Moose, deer, elk, sometimes one of our shy local carnivores, sometimes a hard-to-photograph bird—it’s hard to visit Facebook without seeing wildlife through the lens of a wildlife fan or photographer, amateur and professional alike. Clearly we find huge value in having wildlife around and being able to view it.
Can we measure this value? Or, perhaps, why would we need to? We can, to a large degree measure wildlife’s value. And we need to because we as a community have a right to protect that value—it’s part of protecting our welfare. The more clearly we define that value, the easier it is to protect it, thereby protecting wildlife.
So how do we go about understanding the value of wildlife? This website provides a brief background. Facebook posts reflect wildlife’s aesthetic value—it’s beauty and our appreciation of that beauty. To hunters, fisherman and photographers wildlife also has recreation value. To scientists and wildlife biologists wildlife also has biological and scientific value—That is its contribution to the ecosystem. Finally, people from all walks of life recognize the intrinsic value of wildlife, the satisfaction we get from just knowing that it exists.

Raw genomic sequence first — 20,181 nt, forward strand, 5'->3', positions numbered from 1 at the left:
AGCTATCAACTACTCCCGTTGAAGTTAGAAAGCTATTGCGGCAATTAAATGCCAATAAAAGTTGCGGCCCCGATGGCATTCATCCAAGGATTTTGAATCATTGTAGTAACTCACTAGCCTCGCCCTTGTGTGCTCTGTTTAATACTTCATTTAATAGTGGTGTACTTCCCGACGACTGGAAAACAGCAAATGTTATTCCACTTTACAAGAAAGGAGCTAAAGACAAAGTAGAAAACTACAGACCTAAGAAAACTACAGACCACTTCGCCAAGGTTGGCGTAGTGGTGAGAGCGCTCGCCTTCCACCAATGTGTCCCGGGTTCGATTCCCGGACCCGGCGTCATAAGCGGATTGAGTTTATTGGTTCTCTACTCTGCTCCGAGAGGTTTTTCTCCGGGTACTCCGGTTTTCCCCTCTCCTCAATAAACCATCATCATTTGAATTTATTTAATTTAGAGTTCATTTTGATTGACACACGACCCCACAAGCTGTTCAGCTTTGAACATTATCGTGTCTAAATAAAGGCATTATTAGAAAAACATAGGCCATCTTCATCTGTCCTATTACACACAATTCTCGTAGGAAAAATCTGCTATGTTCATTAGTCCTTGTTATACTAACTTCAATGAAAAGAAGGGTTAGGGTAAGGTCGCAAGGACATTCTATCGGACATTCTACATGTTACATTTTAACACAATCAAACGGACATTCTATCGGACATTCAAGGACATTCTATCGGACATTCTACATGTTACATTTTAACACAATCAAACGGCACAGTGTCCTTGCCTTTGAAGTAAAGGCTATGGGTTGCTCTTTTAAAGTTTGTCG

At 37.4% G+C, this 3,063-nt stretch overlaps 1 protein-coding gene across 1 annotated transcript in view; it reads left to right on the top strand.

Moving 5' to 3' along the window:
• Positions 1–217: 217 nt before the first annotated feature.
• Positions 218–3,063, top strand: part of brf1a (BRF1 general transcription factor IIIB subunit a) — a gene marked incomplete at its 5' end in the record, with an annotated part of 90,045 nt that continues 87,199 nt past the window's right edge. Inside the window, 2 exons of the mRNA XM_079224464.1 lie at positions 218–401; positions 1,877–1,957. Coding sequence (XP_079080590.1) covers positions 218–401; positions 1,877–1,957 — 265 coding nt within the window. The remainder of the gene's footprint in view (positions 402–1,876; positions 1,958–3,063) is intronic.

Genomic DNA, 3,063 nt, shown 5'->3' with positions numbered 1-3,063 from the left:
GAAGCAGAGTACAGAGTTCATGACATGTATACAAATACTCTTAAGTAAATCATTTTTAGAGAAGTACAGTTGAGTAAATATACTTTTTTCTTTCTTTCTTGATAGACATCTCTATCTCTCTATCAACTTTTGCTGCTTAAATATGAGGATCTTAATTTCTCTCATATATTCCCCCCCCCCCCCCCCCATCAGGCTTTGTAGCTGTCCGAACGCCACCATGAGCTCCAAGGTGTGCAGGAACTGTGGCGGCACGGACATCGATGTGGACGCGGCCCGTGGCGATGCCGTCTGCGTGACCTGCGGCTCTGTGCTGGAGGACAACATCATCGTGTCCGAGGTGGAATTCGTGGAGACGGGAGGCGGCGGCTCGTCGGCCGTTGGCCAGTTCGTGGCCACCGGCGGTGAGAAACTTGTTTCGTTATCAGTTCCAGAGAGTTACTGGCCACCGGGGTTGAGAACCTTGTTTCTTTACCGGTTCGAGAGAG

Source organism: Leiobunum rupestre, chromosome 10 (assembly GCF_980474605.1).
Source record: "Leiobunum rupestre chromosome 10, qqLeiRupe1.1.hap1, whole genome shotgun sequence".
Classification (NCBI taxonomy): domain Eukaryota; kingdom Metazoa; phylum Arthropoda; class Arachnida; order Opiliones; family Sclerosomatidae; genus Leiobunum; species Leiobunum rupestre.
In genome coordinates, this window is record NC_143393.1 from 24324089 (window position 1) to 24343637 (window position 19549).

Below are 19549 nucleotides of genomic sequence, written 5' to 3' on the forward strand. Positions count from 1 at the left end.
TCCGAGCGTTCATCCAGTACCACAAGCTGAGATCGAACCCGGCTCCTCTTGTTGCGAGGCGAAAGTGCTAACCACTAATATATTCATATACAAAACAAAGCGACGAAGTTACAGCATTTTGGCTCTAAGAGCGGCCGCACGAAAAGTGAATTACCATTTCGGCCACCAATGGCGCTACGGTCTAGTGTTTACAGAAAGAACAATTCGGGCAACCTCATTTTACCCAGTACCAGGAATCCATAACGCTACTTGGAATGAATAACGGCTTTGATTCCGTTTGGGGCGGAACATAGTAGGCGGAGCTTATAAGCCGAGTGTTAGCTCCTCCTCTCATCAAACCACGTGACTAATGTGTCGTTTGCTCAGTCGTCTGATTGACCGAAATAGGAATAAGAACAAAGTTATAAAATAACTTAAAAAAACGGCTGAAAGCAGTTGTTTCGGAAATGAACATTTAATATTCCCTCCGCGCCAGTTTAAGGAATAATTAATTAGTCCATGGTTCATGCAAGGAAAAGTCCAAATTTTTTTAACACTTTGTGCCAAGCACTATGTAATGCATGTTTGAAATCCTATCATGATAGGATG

We love our wildlife. Yet we often imperil its existence because we also value private rights to act in individual ways that more immediately enhance our own welfare. A simple example is driving. We earn the right to drive, and exercising that right provides benefits. But all of us combined, by exercising that private right, kill on average about 200 large ungulates a year on roads in Teton County.
We enshrine our right to protect the value of wildlife through planning and zoning. Here in Teton County, Wyoming we have, to a very large extent. Our 2012 Comprehensive Plan puts the protection of wildlife and wildlife habitat as the first of our three broad common values. Moving forward, we need to make sure regulations and standards do a good job defining the boundary within which we can exercise our private rights with a great degree of freedom, but beyond which our community gets to exercise its right to protect wildlife and wildlife habitat.
Because in the end, we all derive value, in some way, from wildlife.